Newtechnology may end the longstanding problem of collisions between ship anchorsand underwater electric transmission cables, according to a recent announcementfrom the New York Power Authority.
Thatadvancement could make it easier for utilities to expand transmission incongested or otherwise complicated areas where routing the lines underwater isthe most feasible option.
A "virtualbeacon system" installed by the public power organization uses cloud-basedsoftware to help prevent anchor strikes that have at times crippled NYPA's26-mile, 345-kV cable that runs through Long Island Sound.
"Costlycollisions between ships and underwater cables are becoming increasinglycommon. We hope that by adopting this proactive strategy, anchor strikes willsoon be regarded as events from a bygone era," NYPA President and CEO GilQuiniones said in a July 11 statement.
As demand grows to take renewable energy resources sited inrural areas and link it to dense, heavily populated urban communities, theremay be increasing need for underwater approaches to transmission. Toronto-baseddeveloper oneGRID Corp.and investment firm Forum EquityPartners recently proposeda 320-kV direct-current transmission line that would connect Utica, N.Y., toNew York City by running below the Erie Canal and Hudson River to give upstatepower suppliers "unfettered access" to the city. Aportfolio company of BlackstoneGroup LP, TransmissionDevelopers Inc. affiliate TDI New England, wants to the New England CleanPower Link to transport hydroelectric and wind power from Canada into NewEngland, and about 97 miles of that 152-mile line would run under LakeChamplain.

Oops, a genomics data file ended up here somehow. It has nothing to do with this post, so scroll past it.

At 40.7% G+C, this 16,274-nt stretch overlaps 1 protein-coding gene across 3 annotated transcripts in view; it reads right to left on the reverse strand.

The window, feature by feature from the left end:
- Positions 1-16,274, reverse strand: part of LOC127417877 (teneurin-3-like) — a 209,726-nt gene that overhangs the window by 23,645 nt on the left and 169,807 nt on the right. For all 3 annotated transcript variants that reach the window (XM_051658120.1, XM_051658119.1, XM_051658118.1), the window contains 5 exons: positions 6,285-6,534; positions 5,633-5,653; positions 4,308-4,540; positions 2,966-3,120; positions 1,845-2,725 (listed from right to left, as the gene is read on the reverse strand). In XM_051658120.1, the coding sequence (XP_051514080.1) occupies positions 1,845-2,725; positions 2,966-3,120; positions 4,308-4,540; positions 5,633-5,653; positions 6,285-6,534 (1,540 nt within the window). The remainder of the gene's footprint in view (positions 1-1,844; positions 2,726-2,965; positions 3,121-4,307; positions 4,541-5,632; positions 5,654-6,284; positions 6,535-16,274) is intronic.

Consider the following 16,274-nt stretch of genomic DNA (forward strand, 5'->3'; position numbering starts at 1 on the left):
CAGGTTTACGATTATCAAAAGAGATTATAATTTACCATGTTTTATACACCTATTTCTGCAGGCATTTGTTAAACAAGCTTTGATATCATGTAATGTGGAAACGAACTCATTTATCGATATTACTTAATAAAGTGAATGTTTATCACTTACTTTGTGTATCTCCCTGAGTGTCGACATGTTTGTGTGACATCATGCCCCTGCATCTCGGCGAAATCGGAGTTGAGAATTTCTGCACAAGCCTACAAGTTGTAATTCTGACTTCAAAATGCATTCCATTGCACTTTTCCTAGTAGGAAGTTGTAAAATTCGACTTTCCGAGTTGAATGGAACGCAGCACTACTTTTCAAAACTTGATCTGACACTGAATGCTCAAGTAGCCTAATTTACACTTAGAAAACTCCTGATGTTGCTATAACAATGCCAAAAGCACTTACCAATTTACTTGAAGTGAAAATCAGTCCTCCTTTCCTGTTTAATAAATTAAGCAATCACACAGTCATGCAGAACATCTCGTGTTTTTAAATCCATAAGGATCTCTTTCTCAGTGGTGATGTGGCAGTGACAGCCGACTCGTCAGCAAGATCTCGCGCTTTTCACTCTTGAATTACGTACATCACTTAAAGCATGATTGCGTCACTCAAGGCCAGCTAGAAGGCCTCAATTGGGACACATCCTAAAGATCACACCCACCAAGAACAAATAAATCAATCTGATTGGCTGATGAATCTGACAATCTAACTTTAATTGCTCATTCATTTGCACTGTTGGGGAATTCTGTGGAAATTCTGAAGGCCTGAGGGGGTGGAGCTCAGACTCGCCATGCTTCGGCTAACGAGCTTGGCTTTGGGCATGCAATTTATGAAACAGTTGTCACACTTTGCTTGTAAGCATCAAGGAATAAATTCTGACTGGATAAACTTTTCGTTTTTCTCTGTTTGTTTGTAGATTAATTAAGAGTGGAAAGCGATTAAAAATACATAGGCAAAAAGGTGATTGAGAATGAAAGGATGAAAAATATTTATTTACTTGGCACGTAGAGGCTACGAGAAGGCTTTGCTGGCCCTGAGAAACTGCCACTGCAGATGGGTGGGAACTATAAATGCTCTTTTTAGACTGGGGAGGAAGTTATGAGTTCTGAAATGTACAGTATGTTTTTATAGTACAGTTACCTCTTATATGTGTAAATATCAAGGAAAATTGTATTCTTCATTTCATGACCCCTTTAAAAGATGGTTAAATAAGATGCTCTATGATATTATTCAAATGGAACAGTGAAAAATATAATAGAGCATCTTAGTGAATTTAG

The Long Island Sound cable is a "critical" partof NYPA's power lines, which make up about a third of the high-voltagetransmission capacity in New York state, according to the statement.But since it was put into service in 1998, the line has twice beenstruck by anchors. NYPA spent millions of dollars on repairing the cable aftera ship inadvertently dropped an anchor on it in January 2014.Following that incident, NYPA sought out vendors to provide a system that wouldhelp avoid more anchor strikes.
That request for proposals led to the recently deployedsystem, called the WatchMate Asset Protection and made by the New Zealandcompany Vesper Marine. The system collects data on ship position, speed anddirection and automatically sends alerts to ships close to the cable, warning themnot to drop anchor. It also uses "virtual beacons"that appear on marine navigation systems to warn ships that they are in thevicinity of a cable.
NYPA has also previously explored building wind farmsoffshore. It collaborated with the LongIsland Power Authority and ConsolidatedEdison Inc. on the Long Island-New York City Offshore Wind Project.But NYPA no longer has the "lead role" in any offshore wind projects,according to NYPA spokesman Steven Gosset, and the New York State EnergyResearch and Development Authority plans to participate in afederal auction for a commercial offshore wind energy lease near Long Island.
In addition, the virtual beacon technology might be lessrelevant for offshore wind. "Given that some of the offshore wind projectsbeing contemplated are well out to sea, it is less likely that a ship would beanchoring that far out, especially in an ocean area," Gosset said. "However,this is the kind of technology that could be deployed to protect cables used bywind turbines."
Most offshore wind projects involve cables that aretypically buried over one meter under the seabed, and usually there is an "exclusionzone" around an offshore wind farm which unauthorized ships cannot enter,according to the Business Network for Offshore Wind. Also, most vessels thatinstall cables and transfer crew for offshore wind farms are "dynamicpositioning" vessels that do not use anchors.
But some export cables that bring offshore wind'selectricity to land can be unburied due to rocky or moving seabeds. The anchoralert technology could be helpful for those types of cables, the BusinessNetwork said.